Document Type : Original Article
Health Technology and Services Research Department, Technical Medical Centre, University of Twente, Enschede, The Netherlands
Department of General Practice and Centre for Cancer Research, University of Melbourne, Melbourne, VIC, Australia
Department of Health & Human Services, State Government of Victoria, Melbourne, VIC, Australia
Nuffield Department of Primary Care Health Sciences, University of Oxford, Oxford, UK
Department of Primary Care and Public Health, Brighton and Sussex Medical School, University of Sussex, Falmer, UK
Department of General Practice, Institute of Health and Society, University of Oslo, Oslo, Norway
The Norwegian Organisation for Quality Improvement of Laboratory Examinations (NOKLUS), Haraldsplass Deaconess Hospital, Bergen, Norway
Department of Global Public Health and Primary Care, University of Bergen, Bergen, Norway
Norwegian Porphyria Centre, Department of Medical Biochemistry and Pharmacology, Haukeland University Hospital, Bergen, Norway
Department of Family Medicine, CAPHRI School for Public Health and Primary Care, Maastricht University, Maastricht, The Netherlands
Sector Zorg, Zorginstituut Nederland, Diemen, The Netherlands
Laboratory for Clinical Chemistry and Haematology, Jeroen Bosch Hospital, ‘s-Hertogenbosch, The Netherlands
Cancer Health Services Research, School of Population and Global Health, Faculty of Medicine, Dentistry and Health Sciences, University of Melbourne, Melbourne, VIC, Australia
In some countries, such as the Netherlands and Norway, point-of-care testing (POCT) is more widely implemented in general practice compared to countries such as England and Australia. To comprehend what is necessary to realize the benefits of POCT, regarding its integration in primary care, it would be beneficial to have an overview of the structure of healthcare operations and the transactions between stakeholders (also referred to as value networks). The aim of this paper is to identify the current value networks in place applying to POCT implementation at general practices in England, Australia, Norway and the Netherlands and to compare these networks in terms of seven previously published factors that support the successful implementation, sustainability and scale-up of innovations.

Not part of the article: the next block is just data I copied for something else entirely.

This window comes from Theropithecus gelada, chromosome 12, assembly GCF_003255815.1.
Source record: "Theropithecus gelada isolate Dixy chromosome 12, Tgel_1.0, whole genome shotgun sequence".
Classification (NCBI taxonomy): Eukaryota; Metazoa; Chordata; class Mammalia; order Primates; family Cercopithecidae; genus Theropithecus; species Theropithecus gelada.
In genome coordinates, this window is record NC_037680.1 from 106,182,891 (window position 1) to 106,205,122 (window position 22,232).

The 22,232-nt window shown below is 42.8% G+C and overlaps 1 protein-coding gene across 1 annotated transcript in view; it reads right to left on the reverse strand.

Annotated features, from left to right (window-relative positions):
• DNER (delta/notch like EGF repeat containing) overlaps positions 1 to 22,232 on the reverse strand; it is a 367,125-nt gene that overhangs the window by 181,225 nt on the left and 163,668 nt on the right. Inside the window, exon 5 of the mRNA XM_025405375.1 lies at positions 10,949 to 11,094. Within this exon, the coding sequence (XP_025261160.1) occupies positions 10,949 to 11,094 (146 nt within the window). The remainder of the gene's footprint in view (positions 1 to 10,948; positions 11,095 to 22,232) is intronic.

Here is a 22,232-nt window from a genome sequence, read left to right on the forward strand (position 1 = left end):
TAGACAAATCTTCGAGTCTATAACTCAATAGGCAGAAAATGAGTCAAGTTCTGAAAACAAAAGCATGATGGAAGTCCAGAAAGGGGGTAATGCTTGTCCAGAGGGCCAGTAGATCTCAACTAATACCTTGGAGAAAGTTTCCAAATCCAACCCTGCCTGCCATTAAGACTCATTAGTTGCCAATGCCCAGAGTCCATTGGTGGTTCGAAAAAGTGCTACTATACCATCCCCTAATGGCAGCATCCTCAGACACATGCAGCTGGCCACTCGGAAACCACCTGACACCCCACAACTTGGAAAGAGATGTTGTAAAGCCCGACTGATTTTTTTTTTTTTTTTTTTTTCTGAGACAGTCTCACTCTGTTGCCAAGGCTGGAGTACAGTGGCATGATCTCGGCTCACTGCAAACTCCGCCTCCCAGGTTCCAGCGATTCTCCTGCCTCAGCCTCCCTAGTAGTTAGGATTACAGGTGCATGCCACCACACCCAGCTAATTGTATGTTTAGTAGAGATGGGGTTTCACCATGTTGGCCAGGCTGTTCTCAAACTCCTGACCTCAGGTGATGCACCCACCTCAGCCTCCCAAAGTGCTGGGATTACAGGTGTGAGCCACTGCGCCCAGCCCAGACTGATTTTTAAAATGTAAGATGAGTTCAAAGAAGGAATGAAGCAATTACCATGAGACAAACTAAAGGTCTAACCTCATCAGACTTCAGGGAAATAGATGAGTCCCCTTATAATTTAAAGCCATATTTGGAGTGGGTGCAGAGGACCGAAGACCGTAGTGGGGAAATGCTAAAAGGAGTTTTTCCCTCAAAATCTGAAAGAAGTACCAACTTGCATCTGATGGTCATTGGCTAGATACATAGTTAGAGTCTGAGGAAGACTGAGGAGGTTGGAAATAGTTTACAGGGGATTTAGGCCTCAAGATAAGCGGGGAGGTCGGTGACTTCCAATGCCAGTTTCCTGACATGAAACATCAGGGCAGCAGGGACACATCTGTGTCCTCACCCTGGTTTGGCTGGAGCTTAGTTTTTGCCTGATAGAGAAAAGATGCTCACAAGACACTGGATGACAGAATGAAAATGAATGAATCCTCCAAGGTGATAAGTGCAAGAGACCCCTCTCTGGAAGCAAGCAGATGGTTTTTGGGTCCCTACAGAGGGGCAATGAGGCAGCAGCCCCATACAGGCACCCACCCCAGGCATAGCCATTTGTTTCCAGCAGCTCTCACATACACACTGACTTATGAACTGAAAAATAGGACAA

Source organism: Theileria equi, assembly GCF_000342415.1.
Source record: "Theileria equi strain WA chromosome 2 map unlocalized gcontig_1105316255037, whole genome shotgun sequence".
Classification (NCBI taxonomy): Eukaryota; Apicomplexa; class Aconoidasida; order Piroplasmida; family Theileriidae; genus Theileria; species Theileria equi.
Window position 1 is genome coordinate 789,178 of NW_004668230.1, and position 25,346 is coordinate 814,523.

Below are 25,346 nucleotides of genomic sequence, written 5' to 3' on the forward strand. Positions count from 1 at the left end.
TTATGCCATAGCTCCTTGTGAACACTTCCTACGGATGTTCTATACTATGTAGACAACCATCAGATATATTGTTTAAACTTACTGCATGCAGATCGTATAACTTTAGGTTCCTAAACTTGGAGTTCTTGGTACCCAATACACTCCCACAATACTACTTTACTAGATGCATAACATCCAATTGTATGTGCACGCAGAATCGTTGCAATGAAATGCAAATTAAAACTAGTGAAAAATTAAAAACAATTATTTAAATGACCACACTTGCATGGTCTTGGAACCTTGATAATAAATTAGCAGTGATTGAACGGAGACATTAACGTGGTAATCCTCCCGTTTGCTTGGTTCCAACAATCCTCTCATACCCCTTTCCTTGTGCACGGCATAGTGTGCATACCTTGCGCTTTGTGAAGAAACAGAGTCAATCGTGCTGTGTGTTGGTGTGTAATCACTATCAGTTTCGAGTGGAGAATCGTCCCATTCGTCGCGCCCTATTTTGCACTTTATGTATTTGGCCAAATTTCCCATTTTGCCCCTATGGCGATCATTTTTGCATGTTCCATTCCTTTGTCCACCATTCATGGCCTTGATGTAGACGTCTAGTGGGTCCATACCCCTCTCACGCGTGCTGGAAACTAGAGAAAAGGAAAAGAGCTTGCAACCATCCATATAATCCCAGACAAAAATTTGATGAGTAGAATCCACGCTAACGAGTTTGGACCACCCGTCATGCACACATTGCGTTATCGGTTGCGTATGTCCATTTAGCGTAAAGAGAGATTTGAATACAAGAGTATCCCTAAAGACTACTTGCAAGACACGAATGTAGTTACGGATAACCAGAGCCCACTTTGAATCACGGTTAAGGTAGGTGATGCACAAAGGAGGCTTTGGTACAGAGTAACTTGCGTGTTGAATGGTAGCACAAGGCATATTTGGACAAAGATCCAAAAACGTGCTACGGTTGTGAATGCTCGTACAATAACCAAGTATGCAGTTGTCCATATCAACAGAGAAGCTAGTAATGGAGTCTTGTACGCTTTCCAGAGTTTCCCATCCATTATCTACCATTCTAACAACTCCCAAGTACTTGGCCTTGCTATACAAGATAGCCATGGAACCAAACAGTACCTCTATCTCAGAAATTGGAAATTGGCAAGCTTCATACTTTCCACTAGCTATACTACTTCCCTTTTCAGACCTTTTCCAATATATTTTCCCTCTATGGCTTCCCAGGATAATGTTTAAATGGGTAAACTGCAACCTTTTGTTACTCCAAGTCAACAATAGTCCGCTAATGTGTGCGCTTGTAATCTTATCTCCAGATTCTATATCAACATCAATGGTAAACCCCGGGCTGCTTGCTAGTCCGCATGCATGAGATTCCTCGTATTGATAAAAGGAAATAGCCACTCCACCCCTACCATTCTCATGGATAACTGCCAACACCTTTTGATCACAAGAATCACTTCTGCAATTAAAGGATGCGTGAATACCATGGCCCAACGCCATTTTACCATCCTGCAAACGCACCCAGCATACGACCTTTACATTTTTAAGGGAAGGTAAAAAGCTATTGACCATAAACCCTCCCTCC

The value networks were described based on formal guidelines and standards published by the respective governments, organizational bodies and affiliates. The value network of each country was validated by at least two relevant stakeholders from the respective country.
The analysis revealed that the biggest challenge for countries with low POCT uptake was the lack of effective communication between the several organizations involved with POCT as well as the high workload for general practitioners (GPs) aiming to implement POCT. It is observed that countries with a single national authority responsible for POCT have a better uptake as they can govern the task of POCT roll-out and management and reduce the workload for GPs by assisting with set-up, quality control, training and support.
Setting up a single national authority may be an effective step towards realizing the full benefits of POCT. Although it is possible for day-to-day operations to fall under the responsibility of the GP, this is only feasible if support and guidance are readily available to ensure that the workload associated with POCT is limited and as low as possible.